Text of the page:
She stood up and denounced him as a liar or She stood up and denounced his lies.

You could even say I denounce you as a liar! or just You liar! or You lie!

When said strongly, additional words aren't really needed.

From Merriam-Webster (www.merriam-webster.com/dictionary/denounce):

denounce
1 : to pronounce especially publicly to be blameworthy or evil

And less so, but related:

3 : to inform against : accuse

The word decry was mentioned, and is possible, but to me is not quite right, because that is (Merriam Webster) express strong disapproval of which isn't quite the same as saying that someone is lying/wrong/etc. (The person could be telling the truth and you still decry him.)

5

You could give him the lie

To charge with falsehood; as, the man gave him the lie. [Webster's]

  • 5
    This feels archaic to me. See Ngram. – Peter Shor Nov 9 '15 at 10:25
  • 2
    @PeterShor, quite likely (I've been reading too much Rafael Sabatini recently). – Brian Hooper Nov 9 '15 at 12:51
  • Good for you! I've liked the Sabatini I've read; I should read more of him. – Peter Shor Nov 9 '15 at 14:53
5

She stood up and dismantled his lie. More aggressively: she tore his lie apart or she made mincemeat of his lie.

3

The first word that came to mind for me was: busted! Growing up in Southern California this was a term I heard all the time when someone was exposed as a liar.

Ex: Busted! Hillary's Benghazi lies go even deeper

and: It Gets Worse For Republicans As GOP Busted For Lying About Access To Emails

1

Similar to give him the lie, you can give the lie to [something].

She stood up and gave the lie to his claims

source: http://dictionary.cambridge.org/dictionary/english/give-the-lie-to-sth

1

I would use "see through". She saw through his lie.

  • 2
    Your answer limits to the fact that she only understood that he was lying and may/may not have taken the decision to accuse him publicly after it. What the OP asked for is along the lines of 'publicly exposing' the lie, not just knowing it. – Jony Agarwal Nov 10 '15 at 4:57
  • I would suggest "cut through". She cut through his lie. – PCARR Nov 10 '15 at 16:21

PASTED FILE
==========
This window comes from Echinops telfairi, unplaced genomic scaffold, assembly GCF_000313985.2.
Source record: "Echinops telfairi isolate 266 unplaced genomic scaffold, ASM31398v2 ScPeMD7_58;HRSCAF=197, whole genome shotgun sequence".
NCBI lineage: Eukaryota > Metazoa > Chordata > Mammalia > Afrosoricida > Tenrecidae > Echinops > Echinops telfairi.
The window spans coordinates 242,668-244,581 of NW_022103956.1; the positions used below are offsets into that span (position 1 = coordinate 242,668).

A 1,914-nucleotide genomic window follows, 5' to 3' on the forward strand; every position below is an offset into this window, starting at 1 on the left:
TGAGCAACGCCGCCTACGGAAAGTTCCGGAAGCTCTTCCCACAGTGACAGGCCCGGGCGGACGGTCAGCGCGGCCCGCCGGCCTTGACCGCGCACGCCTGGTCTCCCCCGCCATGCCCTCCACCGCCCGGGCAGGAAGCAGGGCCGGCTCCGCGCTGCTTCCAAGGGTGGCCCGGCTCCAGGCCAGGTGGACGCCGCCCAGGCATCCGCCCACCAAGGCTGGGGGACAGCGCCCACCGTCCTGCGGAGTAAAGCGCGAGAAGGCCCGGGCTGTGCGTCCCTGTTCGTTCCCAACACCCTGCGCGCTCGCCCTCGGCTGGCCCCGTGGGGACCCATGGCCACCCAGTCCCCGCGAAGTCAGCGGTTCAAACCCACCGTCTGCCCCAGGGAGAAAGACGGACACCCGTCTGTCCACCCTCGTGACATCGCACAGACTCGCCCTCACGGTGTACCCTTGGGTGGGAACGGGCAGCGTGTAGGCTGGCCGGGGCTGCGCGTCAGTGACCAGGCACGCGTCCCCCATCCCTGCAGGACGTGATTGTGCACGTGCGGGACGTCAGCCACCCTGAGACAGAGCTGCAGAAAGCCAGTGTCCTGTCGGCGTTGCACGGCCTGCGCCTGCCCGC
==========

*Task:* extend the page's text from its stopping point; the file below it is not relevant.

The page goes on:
• In that case I'd say "she exposed his lie". – RedSonja Nov 12 '15 at 12:00
1

In some situations, "revealed" can work: "She stood up and revealed his lie".

However, this can imply that there was some preparation, and/or that the lying happened in the past. The reason is that "to reveal" means to make visible what was invisible before.

1

Shakespeare said, "to give someone the lie direct". The "lie direct" is a bold and barefaced lie. Accusing someone of the lie direct is a big takedown.

1

I would like to propose "outed" or "indicted" as follows:

  • She stood up and indicted him on his lie.
  • She stood up and outed him on his lie.
1

You could also say that you "caught him out in a lie". That might work without being too extragavant or dramatic.

1

I would say something like this:

She stood up and called him out on his lie.
She stood up and put him on blast for his lie.

Another good word would be 'refute'. It's similar to 'debunked', which you had mentioned.

Refute: prove (a statement or theory) to be wrong or false; disprove.

source: http://www.oxforddictionaries.com/us/definition/american_english/refute

You could also use 'challenged' which is less assertive, or invalidate(d).

0

Just wanted to add another word: impugn, which means "to dispute the truth, validity, or honesty of (a statement or motive)" i.e "She impugned his pleas of innocence."

It comes from the Latin pugnare meaning "to fight", so it's a fairly "aggressive" word.

0

How about 'unmask'?

You could say 'she unmasked his lies' or 'she unmasked him as a liar'. It has quite a theatrical feeling and is probably more associated with something done publicly than privately between two people.

  • I think you'd rather unmask a person than a lie. – RedSonja Nov 17 '15 at 9:24